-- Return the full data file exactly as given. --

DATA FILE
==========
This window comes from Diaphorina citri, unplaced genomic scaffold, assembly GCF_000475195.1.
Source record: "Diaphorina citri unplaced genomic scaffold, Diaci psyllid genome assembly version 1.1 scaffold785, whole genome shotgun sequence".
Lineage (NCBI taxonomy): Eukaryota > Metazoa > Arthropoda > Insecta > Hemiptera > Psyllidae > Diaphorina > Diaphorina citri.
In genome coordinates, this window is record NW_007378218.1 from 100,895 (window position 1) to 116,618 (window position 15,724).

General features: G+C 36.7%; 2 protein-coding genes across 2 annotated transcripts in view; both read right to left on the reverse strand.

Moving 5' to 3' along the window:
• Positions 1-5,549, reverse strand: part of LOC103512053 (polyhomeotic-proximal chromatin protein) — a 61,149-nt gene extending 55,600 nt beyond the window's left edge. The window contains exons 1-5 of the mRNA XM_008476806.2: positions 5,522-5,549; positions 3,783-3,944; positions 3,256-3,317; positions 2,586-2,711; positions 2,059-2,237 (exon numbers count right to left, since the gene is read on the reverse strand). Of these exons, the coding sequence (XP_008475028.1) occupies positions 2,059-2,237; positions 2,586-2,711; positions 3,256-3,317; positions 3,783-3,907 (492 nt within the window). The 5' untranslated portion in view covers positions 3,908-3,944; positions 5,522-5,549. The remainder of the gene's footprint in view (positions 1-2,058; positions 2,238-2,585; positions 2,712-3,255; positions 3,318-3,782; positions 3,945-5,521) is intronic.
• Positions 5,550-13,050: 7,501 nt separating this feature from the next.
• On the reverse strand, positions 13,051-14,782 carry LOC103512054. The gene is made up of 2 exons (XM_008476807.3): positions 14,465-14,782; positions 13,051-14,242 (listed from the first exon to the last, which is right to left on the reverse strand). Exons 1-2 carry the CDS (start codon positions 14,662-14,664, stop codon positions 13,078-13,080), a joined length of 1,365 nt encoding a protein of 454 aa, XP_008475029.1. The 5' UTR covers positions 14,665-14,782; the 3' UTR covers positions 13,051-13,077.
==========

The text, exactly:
This window comes from Diaphorina citri, unplaced genomic scaffold, assembly GCF_000475195.1.
Source record: "Diaphorina citri unplaced genomic scaffold, Diaci psyllid genome assembly version 1.1 scaffold785, whole genome shotgun sequence".
Lineage (NCBI taxonomy): Eukaryota > Metazoa > Arthropoda > Insecta > Hemiptera > Psyllidae > Diaphorina > Diaphorina citri.
In genome coordinates, this window is record NW_007378218.1 from 100,895 (window position 1) to 116,618 (window position 15,724).

General features: G+C 36.7%; 2 protein-coding genes across 2 annotated transcripts in view; both read right to left on the reverse strand.

Moving 5' to 3' along the window:
• Positions 1-5,549, reverse strand: part of LOC103512053 (polyhomeotic-proximal chromatin protein) — a 61,149-nt gene extending 55,600 nt beyond the window's left edge. The window contains exons 1-5 of the mRNA XM_008476806.2: positions 5,522-5,549; positions 3,783-3,944; positions 3,256-3,317; positions 2,586-2,711; positions 2,059-2,237 (exon numbers count right to left, since the gene is read on the reverse strand). Of these exons, the coding sequence (XP_008475028.1) occupies positions 2,059-2,237; positions 2,586-2,711; positions 3,256-3,317; positions 3,783-3,907 (492 nt within the window). The 5' untranslated portion in view covers positions 3,908-3,944; positions 5,522-5,549. The remainder of the gene's footprint in view (positions 1-2,058; positions 2,238-2,585; positions 2,712-3,255; positions 3,318-3,782; positions 3,945-5,521) is intronic.
• Positions 5,550-13,050: 7,501 nt separating this feature from the next.
• On the reverse strand, positions 13,051-14,782 carry LOC103512054. The gene is made up of 2 exons (XM_008476807.3): positions 14,465-14,782; positions 13,051-14,242 (listed from the first exon to the last, which is right to left on the reverse strand). Exons 1-2 carry the CDS (start codon positions 14,662-14,664, stop codon positions 13,078-13,080), a joined length of 1,365 nt encoding a protein of 454 aa, XP_008475029.1. The 5' UTR covers positions 14,665-14,782; the 3' UTR covers positions 13,051-13,077.